Strategic Weapons: The Bulava Blues Play On


December 28,2008:  A week after announcing that putting the new Russian Bulava SLBM (Sea Launched Ballistic Missile) would be delayed for more testing, another test was conducted. The test was a failure. This was the tenth test for Bulava, and the fifth failure. Despite the five successful tests in the last two years, and the decision to put its new Bulava SLBMs into production, Russia has decided that several more tests would be performed before the missile was actually put into service.

Despite all this, the Russians are confident in the basic technology in the Bulava. They knew there would be test failures, and believed they were facing no more problems that the two most recent U.S. SLBMs. These had had a 13 percent (23 tests of the Trident I) and two percent (49 tests of Trident II) failure rate. What did make many Russians nervous was the fact that the Bulava is replacement for an earlier SLBM that had to be cancelled during development because of too many test failures, and too many design and equipment problems that could not be fixed. Thus the Bulava is basically a navalized version of the successful Topol land based ICBM. The reliability of the Topol is the primary reason the Russians moved forward with Bulava.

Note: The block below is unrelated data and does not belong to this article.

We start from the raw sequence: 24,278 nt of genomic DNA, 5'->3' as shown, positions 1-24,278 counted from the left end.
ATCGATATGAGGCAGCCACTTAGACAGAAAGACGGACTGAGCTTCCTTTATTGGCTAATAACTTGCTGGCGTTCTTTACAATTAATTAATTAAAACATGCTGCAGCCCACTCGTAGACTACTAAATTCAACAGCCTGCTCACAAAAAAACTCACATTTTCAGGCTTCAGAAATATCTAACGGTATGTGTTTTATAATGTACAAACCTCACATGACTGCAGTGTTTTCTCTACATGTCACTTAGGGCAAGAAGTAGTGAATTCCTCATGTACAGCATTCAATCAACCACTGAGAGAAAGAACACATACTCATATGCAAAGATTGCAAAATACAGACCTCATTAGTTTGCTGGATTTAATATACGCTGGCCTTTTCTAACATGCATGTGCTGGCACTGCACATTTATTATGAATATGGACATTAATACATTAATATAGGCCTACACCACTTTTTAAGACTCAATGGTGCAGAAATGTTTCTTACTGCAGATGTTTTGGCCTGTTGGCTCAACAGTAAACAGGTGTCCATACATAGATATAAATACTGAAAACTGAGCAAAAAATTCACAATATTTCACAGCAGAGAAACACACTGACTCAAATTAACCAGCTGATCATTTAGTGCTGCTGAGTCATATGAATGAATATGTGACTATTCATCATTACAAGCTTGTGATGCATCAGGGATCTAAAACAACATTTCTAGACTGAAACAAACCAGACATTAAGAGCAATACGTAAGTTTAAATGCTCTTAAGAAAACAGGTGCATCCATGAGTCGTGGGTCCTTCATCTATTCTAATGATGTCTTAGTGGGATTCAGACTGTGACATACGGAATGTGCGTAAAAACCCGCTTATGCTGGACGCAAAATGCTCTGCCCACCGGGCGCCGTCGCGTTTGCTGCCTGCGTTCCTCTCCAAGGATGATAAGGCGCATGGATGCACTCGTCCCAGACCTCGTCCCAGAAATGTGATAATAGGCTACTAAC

The Bulava will equip the new Borei class SSBN (nuclear powered ballistic missile submarine). The first one is about ready to enter service. The Borei class boats would replace the aging Cold War era SSBNs, which are being retired because of safety and reliability issues and the high expense of running them. Nuclear submarines are one area of military spending that did not get cut back sharply after the Soviet Union collapsed in 1991.

The 45 ton Bulava SLBM is a little shorter than the Topol M, so that it could fit into the missile tubes on the sub. Thus Bulava has a shorter range of some 8,000 kilometers. Bulava has three stages and uses solid fuel. Currently, each Bulava is believed configured to carry ten 150 kiloton warheads. The warhead is also shielded to provide protection from the electronic pulse of nearby nuclear explosions. The Bulava could also carry one 500 kiloton nuclear warhead, plus decoys. Many Russians are obsessed with trying to defeat American anti-missile systems.

Russian doubts about Bulava are consistent with long time problems with their submarine launched ballistic missiles. These problems were largely kept secret during the Cold War, but since then, more information has emerged. Apparently the Russians want to increase the reliability of the Bulava before they make lots of them for arming the new Borei boats. This may delay deployment of the first Borei boat by a year or more.




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